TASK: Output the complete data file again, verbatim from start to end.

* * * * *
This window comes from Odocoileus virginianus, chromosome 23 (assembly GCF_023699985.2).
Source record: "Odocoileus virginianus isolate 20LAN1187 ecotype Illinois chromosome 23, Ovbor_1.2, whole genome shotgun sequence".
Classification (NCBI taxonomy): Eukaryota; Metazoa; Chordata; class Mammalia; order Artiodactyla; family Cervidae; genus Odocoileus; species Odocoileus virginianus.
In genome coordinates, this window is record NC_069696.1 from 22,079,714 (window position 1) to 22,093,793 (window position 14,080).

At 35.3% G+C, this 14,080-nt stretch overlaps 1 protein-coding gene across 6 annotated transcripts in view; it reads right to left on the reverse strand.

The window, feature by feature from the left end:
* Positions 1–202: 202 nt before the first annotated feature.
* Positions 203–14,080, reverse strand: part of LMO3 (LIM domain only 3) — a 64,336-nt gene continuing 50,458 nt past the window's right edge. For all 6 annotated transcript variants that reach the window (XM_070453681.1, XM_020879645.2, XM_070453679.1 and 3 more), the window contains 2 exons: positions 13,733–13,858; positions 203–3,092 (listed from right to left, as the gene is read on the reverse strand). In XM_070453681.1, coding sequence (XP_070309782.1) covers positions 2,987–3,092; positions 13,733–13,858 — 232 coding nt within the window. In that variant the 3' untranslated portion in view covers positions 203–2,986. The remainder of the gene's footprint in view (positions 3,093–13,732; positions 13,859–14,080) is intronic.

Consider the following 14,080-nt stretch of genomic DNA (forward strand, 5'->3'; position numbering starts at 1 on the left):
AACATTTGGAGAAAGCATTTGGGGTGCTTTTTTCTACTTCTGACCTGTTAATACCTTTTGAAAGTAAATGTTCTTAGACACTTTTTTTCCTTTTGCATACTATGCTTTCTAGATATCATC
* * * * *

This window comes from Odocoileus virginianus, chromosome 23 (assembly GCF_023699985.2).
Source record: "Odocoileus virginianus isolate 20LAN1187 ecotype Illinois chromosome 23, Ovbor_1.2, whole genome shotgun sequence".
Classification (NCBI taxonomy): Eukaryota; Metazoa; Chordata; class Mammalia; order Artiodactyla; family Cervidae; genus Odocoileus; species Odocoileus virginianus.
In genome coordinates, this window is record NC_069696.1 from 22,079,714 (window position 1) to 22,093,793 (window position 14,080).

At 35.3% G+C, this 14,080-nt stretch overlaps 1 protein-coding gene across 6 annotated transcripts in view; it reads right to left on the reverse strand.

The window, feature by feature from the left end:
* Positions 1–202: 202 nt before the first annotated feature.
* Positions 203–14,080, reverse strand: part of LMO3 (LIM domain only 3) — a 64,336-nt gene continuing 50,458 nt past the window's right edge. For all 6 annotated transcript variants that reach the window (XM_070453681.1, XM_020879645.2, XM_070453679.1 and 3 more), the window contains 2 exons: positions 13,733–13,858; positions 203–3,092 (listed from right to left, as the gene is read on the reverse strand). In XM_070453681.1, coding sequence (XP_070309782.1) covers positions 2,987–3,092; positions 13,733–13,858 — 232 coding nt within the window. In that variant the 3' untranslated portion in view covers positions 203–2,986. The remainder of the gene's footprint in view (positions 3,093–13,732; positions 13,859–14,080) is intronic.

Consider the following 14,080-nt stretch of genomic DNA (forward strand, 5'->3'; position numbering starts at 1 on the left):
AACATTTGGAGAAAGCATTTGGGGTGCTTTTTTCTACTTCTGACCTGTTAATACCTTTTGAAAGTAAATGTTCTTAGACACTTTTTTTCCTTTTGCATACTATGCTTTCTAGATATCATC